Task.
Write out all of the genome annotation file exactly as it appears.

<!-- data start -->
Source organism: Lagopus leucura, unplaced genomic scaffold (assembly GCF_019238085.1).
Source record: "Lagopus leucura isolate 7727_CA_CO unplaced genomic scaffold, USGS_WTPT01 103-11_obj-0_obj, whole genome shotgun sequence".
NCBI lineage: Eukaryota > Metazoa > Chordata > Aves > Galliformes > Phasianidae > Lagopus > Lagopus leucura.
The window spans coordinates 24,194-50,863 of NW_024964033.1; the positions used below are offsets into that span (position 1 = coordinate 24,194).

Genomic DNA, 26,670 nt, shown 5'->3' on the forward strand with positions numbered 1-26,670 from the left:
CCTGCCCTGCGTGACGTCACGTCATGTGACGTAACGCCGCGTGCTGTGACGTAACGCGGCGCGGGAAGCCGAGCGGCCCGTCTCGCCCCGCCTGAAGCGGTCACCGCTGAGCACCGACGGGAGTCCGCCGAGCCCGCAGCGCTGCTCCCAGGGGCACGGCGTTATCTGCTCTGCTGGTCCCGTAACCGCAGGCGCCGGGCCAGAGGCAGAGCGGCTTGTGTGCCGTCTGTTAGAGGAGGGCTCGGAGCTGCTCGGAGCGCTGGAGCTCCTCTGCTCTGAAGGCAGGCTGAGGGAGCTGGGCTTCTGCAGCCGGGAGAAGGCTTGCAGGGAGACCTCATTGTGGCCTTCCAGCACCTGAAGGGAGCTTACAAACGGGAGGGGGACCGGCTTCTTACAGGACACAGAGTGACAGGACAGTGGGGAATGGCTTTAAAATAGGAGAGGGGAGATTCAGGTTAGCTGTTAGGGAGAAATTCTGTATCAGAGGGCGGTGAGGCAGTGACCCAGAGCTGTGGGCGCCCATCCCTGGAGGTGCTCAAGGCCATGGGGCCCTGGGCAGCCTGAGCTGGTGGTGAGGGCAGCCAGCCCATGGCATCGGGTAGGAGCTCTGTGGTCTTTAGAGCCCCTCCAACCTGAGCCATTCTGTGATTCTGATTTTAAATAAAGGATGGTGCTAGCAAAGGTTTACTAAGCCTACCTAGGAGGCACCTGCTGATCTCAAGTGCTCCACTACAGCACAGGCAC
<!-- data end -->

Source organism: Lagopus leucura, unplaced genomic scaffold (assembly GCF_019238085.1).
Source record: "Lagopus leucura isolate 7727_CA_CO unplaced genomic scaffold, USGS_WTPT01 103-11_obj-0_obj, whole genome shotgun sequence".
NCBI lineage: Eukaryota > Metazoa > Chordata > Aves > Galliformes > Phasianidae > Lagopus > Lagopus leucura.
The window spans coordinates 24,194-50,863 of NW_024964033.1; the positions used below are offsets into that span (position 1 = coordinate 24,194).

Genomic DNA, 26,670 nt, shown 5'->3' on the forward strand with positions numbered 1-26,670 from the left:
CCTGCCCTGCGTGACGTCACGTCATGTGACGTAACGCCGCGTGCTGTGACGTAACGCGGCGCGGGAAGCCGAGCGGCCCGTCTCGCCCCGCCTGAAGCGGTCACCGCTGAGCACCGACGGGAGTCCGCCGAGCCCGCAGCGCTGCTCCCAGGGGCACGGCGTTATCTGCTCTGCTGGTCCCGTAACCGCAGGCGCCGGGCCAGAGGCAGAGCGGCTTGTGTGCCGTCTGTTAGAGGAGGGCTCGGAGCTGCTCGGAGCGCTGGAGCTCCTCTGCTCTGAAGGCAGGCTGAGGGAGCTGGGCTTCTGCAGCCGGGAGAAGGCTTGCAGGGAGACCTCATTGTGGCCTTCCAGCACCTGAAGGGAGCTTACAAACGGGAGGGGGACCGGCTTCTTACAGGACACAGAGTGACAGGACAGTGGGGAATGGCTTTAAAATAGGAGAGGGGAGATTCAGGTTAGCTGTTAGGGAGAAATTCTGTATCAGAGGGCGGTGAGGCAGTGACCCAGAGCTGTGGGCGCCCATCCCTGGAGGTGCTCAAGGCCATGGGGCCCTGGGCAGCCTGAGCTGGTGGTGAGGGCAGCCAGCCCATGGCATCGGGTAGGAGCTCTGTGGTCTTTAGAGCCCCTCCAACCTGAGCCATTCTGTGATTCTGATTTTAAATAAAGGATGGTGCTAGCAAAGGTTTACTAAGCCTACCTAGGAGGCACCTGCTGATCTCAAGTGCTCCACTACAGCACAGGCAC